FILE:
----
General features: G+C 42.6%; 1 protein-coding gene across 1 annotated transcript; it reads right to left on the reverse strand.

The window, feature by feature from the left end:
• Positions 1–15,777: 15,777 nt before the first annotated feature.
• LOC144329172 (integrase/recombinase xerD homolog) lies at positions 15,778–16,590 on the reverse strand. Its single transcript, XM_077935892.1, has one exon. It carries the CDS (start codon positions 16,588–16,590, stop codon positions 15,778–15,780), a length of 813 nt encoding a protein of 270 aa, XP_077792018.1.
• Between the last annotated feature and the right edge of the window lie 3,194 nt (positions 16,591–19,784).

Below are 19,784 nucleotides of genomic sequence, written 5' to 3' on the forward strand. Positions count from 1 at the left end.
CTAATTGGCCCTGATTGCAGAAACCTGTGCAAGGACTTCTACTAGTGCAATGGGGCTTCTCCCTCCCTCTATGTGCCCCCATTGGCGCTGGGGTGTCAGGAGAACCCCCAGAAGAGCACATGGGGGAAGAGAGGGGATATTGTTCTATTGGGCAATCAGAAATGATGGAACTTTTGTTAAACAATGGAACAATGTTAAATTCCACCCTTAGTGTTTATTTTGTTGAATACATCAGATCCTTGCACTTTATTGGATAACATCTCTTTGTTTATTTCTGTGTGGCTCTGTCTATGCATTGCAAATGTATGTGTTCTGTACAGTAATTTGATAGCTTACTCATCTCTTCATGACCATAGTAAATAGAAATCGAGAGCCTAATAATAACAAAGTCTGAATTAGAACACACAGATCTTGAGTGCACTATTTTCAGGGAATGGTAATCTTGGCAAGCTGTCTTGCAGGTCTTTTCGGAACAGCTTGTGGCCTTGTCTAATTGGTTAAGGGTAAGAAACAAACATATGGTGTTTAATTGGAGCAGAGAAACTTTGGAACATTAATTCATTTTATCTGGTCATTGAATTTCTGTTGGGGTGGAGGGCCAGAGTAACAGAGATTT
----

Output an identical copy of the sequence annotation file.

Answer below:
General features: G+C 42.6%; 1 protein-coding gene across 1 annotated transcript; it reads right to left on the reverse strand.

The window, feature by feature from the left end:
• Positions 1–15,777: 15,777 nt before the first annotated feature.
• LOC144329172 (integrase/recombinase xerD homolog) lies at positions 15,778–16,590 on the reverse strand. Its single transcript, XM_077935892.1, has one exon. It carries the CDS (start codon positions 16,588–16,590, stop codon positions 15,778–15,780), a length of 813 nt encoding a protein of 270 aa, XP_077792018.1.
• Between the last annotated feature and the right edge of the window lie 3,194 nt (positions 16,591–19,784).

Below are 19,784 nucleotides of genomic sequence, written 5' to 3' on the forward strand. Positions count from 1 at the left end.
CTAATTGGCCCTGATTGCAGAAACCTGTGCAAGGACTTCTACTAGTGCAATGGGGCTTCTCCCTCCCTCTATGTGCCCCCATTGGCGCTGGGGTGTCAGGAGAACCCCCAGAAGAGCACATGGGGGAAGAGAGGGGATATTGTTCTATTGGGCAATCAGAAATGATGGAACTTTTGTTAAACAATGGAACAATGTTAAATTCCACCCTTAGTGTTTATTTTGTTGAATACATCAGATCCTTGCACTTTATTGGATAACATCTCTTTGTTTATTTCTGTGTGGCTCTGTCTATGCATTGCAAATGTATGTGTTCTGTACAGTAATTTGATAGCTTACTCATCTCTTCATGACCATAGTAAATAGAAATCGAGAGCCTAATAATAACAAAGTCTGAATTAGAACACACAGATCTTGAGTGCACTATTTTCAGGGAATGGTAATCTTGGCAAGCTGTCTTGCAGGTCTTTTCGGAACAGCTTGTGGCCTTGTCTAATTGGTTAAGGGTAAGAAACAAACATATGGTGTTTAATTGGAGCAGAGAAACTTTGGAACATTAATTCATTTTATCTGGTCATTGAATTTCTGTTGGGGTGGAGGGCCAGAGTAACAGAGATTT